Considering that I hadn’t actually met any of the others in real life until about 15 minutes before the reading, and considering that we were slotted at 10 a.m. on a Sunday morning opposite a lot of other great programming, it all could have gone horribly wrong. But it didn’t! At all! Our group totally meshed, everybody’s stories were awesome, and mine seemed to be well received. I got compliments afterwards. I don’t think anybody knew I had never done a reading before.

Our reading was at a coffee shop, which I kind of liked, because anybody could just come in off the street and listen. It was pretty dead when we got there, but it actually filled up. I think we had about 18 or so, plus the 5 of us. And best of all? Ann “Ancillary Justice” Leckie came to my reading! Little did I know, she’s friends with my co-readers, and also super, super nice. This was the closest to my fanboy moment of the con. She just beat Neil Gaiman out of a Nebula for best novel, what, a week ago? And now she’s listening to my story? Awesome.

But! But! That was not all, oh no, that was not all.

I dropped by the Crossed Genres booth to pick up a copy of Long Hidden (which sold out after their excellent panel, so I’m glad I grabbed a copy early!) and to see if I could say hi to Bart and Kay who published me in OOMPH. Not only did I get a chance to chat with Bart for awhile, but he asked me sign all the copies of OOMPH they had on hand.


I can’t tell you how much that made my con. I’ve never done any kind of book signing before, and it was pretty cool. They even put a little “author signed” tent on top of the books later. The only downside is that I kept bumping my head on the door after that, since I was walking around 10 feet tall. The thing is, Long Hidden is blowing UP right now (for good reason! I just started reading it and it’s already so good!), and Bart had a lot going on this weekend. Yet I felt like he really was enthusiastic about meeting me and went out of his way to make me feel good whenever I bumped into him at the con.

Now, since I was staying with my brother, I didn’t have the “true” con experience of hanging out in the bar, attending any of the con parties, or signing up for any of the tabletop gaming sessions (I missed a chance for both Last Night on Earth and Small World). The fact that there was a Jem party that I did not attend is outrageous. Truly, truly, truly outrageous. On the other hand, while I would no doubt have had a good time doing any of those things, I think I would enjoy them more if I had “con friends” whom I was anxious to see. Maybe in years to come.

However, I did get a chance to experience some of the general Madison ambiance, such as drinking liters (that’s plural) of beer out of a boot to the tune of polka music, attending the world’s largest brat fest, and grabbing a to-go lunch from a place that offered to substitute your fruit cup with a “cheese cup” (yeah, that’s pretty much what it sounds like).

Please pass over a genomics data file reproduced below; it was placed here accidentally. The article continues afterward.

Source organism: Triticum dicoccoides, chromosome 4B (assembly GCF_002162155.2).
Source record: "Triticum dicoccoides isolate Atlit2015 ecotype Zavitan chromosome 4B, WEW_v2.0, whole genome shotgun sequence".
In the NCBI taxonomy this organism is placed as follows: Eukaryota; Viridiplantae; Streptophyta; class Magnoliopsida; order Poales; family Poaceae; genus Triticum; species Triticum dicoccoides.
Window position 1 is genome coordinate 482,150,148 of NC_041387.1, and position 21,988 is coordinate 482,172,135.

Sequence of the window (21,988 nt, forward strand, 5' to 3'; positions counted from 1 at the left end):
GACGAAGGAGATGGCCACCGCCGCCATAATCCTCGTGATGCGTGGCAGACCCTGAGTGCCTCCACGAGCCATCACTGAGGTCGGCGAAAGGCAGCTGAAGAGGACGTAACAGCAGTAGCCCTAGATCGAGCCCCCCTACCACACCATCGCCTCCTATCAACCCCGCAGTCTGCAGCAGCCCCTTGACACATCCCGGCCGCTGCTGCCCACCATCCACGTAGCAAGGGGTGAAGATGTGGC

beer boot

I did want to make one final note about WisCon. As you might have guessed from the logo at the top, WisCon is the “world’s leading feminist science fiction convention”, with a strong focus on embracing people traditionally left out of science fiction fandom: women, people of color, people with disabilities, gay people, transgendered people…you know, the vast majority of everybody in the world.

Now, I must admit, as a white, cisgendered male, this made me a little nervous. Not because I feel uncomfortable around these groups of people (which is good because, you know, they’re the vast majority of everybody in the world), quite the contrary; I believe anybody who knows me would tell you I am fully prepared to rock a feminist science fiction convention. No, I was nervous because I was worried about intruding.

As a person of undeniable privilege, I kind of thought, “Maybe this one’s not for me. I can go a lot of places and be comfortable doing a lot of things that many of these people can’t. Maybe I should let them have this one, since us white, cisgendered men already kind of have all the rest of them.”

However, I have to say, it wasn’t an issue at all. Not only was everyone wonderful and welcoming as only a crowd of people who know what it feels like to be unwelcome could be, but there really were people of ALL stripes present, including people like me. And honestly, when I looked around the con, it didn’t occur to me to see women, people of color, people with disabilities, gay people, or transgendered people. What I saw was just a lot of people. The best kind of people: science fiction and fantasy nerds.

MY kind of people.

Head ShotShane lives in Chicago with his wife and two kids, where he writes software by day and avoids writing stories by night. His fiction has appeared on Escape Pod, Daily Science Fiction, OOMPH: A Little Super Goes a Long Way, and elsewhere. He blogs regularly at shanehalbach.com or can be found on Twitter @shanehalbach.